I began to trust that life would somehow take care of me and work out – though maybe in ways different than I had imagined.

Before my relocation, I was certain I’d move to Italy, live in the tranquil hills of Umbria, do my creative work, and that would be that. I’d eventually cruise into my golden years with a rich, romantic soundtrack playing in the background.

Instead, Simone and I navigated a challenging commuting relationship that included a year of part-time living in Rome, and eventually our move to Treviso. We LOVE Treviso and our life there. We LOVE being able to come back to our home and friends in Umbria. It’s an eventuality I hadn’t imagined or foreseen.

Are we settled? Are the big life changes done?

I know better than to say “yes” with any certainty. I’m learning life can present some wonderful surprises and enhancements if we just create a vacuum of possibility in which life can move rather than leaving life no space to work because we’re so doggedly attached to our ideas of how things are “supposed” to be.

Yes, it’s scary, but the potential benefits are way more exciting!

I consider part of my mission in this blog to support you, my followers, in the multitude of issues and challenges you will face when you make your Italy move. The practical and pragmatic aspects are easier to explain, but I feel compelled, every so often, to share the “squishy” challenges that can’t be put into an equation or managed with the sheer force of your will, or through hyper-vigilant thinking. Hopefully you find this post equally as useful!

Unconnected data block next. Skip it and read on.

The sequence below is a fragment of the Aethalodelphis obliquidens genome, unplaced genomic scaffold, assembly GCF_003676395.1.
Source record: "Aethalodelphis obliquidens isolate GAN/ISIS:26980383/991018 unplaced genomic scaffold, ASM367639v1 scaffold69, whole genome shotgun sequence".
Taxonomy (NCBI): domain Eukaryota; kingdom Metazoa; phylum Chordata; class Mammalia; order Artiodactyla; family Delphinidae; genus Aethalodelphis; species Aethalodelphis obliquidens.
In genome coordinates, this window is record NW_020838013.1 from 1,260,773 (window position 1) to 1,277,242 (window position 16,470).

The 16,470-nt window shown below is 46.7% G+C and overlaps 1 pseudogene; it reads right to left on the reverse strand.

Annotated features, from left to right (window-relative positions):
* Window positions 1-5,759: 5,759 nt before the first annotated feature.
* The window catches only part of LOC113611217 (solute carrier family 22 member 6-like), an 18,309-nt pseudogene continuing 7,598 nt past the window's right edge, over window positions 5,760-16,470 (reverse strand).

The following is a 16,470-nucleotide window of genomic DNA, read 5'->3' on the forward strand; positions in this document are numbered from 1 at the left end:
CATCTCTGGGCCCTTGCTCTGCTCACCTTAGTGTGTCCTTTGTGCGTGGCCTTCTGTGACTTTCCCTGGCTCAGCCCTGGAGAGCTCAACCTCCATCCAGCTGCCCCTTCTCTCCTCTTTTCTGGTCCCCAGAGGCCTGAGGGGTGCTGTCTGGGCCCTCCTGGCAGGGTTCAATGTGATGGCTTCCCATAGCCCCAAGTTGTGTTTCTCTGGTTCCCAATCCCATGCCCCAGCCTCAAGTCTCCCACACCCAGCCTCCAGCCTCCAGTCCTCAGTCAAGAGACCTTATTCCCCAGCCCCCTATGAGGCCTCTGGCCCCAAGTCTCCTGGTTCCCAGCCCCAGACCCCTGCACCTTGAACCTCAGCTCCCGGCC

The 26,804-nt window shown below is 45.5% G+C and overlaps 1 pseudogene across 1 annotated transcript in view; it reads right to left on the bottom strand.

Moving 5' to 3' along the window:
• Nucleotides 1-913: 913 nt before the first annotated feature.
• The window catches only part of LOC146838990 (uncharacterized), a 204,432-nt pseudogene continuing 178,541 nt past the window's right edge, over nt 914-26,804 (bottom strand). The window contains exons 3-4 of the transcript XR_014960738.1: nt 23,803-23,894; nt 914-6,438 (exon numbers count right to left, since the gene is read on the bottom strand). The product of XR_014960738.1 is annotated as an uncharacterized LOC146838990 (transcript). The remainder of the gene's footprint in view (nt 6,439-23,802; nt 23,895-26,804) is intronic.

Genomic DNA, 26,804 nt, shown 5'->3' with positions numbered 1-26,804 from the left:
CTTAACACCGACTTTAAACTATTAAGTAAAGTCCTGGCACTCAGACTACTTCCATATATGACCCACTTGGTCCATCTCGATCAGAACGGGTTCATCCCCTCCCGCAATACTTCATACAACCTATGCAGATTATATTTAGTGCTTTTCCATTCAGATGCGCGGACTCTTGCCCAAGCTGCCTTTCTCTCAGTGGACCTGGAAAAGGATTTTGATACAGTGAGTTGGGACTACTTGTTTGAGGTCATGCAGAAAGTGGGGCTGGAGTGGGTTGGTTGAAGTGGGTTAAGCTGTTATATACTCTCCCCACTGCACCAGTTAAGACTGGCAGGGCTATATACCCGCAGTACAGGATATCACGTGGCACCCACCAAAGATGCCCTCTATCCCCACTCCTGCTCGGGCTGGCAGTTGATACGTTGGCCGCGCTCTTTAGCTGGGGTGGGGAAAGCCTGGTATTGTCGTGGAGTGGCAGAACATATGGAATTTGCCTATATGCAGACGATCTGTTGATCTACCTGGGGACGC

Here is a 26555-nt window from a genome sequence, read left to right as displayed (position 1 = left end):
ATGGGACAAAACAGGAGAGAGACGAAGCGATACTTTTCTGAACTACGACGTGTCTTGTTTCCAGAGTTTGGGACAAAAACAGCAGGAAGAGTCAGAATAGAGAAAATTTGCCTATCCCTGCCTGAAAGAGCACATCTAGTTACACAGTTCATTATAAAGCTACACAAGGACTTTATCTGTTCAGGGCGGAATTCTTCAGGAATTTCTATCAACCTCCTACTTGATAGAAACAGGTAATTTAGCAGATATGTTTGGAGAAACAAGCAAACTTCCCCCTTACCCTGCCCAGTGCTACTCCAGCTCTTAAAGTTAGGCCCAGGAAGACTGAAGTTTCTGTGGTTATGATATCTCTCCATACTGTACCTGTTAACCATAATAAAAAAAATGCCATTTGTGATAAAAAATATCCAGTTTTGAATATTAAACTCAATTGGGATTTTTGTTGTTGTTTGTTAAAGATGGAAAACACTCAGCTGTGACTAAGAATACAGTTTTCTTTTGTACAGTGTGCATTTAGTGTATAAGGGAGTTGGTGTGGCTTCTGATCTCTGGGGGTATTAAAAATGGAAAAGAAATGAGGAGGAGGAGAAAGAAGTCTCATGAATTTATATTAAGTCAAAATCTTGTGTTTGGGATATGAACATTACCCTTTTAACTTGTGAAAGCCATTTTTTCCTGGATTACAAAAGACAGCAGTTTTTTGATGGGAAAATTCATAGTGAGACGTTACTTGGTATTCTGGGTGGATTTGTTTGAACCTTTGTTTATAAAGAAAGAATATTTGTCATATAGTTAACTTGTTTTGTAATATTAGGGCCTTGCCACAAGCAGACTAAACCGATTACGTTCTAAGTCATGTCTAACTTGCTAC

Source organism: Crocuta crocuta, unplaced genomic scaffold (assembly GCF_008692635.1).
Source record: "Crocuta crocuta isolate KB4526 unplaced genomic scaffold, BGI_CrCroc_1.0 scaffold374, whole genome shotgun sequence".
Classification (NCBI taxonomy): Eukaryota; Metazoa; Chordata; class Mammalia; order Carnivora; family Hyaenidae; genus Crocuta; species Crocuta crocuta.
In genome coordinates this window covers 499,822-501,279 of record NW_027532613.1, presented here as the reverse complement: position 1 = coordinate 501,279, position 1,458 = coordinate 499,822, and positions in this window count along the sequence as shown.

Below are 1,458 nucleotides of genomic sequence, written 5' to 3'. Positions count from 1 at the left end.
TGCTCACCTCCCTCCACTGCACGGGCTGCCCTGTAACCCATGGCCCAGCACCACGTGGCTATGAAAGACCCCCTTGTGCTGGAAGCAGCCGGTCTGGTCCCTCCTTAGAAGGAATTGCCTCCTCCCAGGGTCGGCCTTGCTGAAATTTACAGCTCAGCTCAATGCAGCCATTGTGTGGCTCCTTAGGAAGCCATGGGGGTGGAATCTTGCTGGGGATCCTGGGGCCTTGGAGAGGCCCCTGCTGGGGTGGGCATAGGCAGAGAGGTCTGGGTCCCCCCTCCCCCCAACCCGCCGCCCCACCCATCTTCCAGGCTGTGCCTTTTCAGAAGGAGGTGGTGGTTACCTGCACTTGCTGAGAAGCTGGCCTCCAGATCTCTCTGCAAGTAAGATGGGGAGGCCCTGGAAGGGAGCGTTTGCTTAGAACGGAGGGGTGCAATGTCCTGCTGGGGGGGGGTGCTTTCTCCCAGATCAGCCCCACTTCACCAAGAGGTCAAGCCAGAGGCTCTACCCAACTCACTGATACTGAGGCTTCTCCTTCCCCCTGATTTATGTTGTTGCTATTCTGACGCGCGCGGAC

By |2019-01-21T17:32:41+01:00July 25th, 2017|My Life in Italy, Personal musings|10 Comments

About the Author:

I’m an American expat living in Italy!


  1. Linda Dini Jenkins August 2, 2017 at 3:50 pm - Reply

    As always, Jed — thank you. Words of advice which I will heed as Tim and I plan our escape (which seems more urgent every day!). We probably won’t be full-timers in Italy, but want to at least be half-timers of some sort. But then again, that’s a plan . . . which could be blown to bits! See you in Venezia (I hope!) — Linda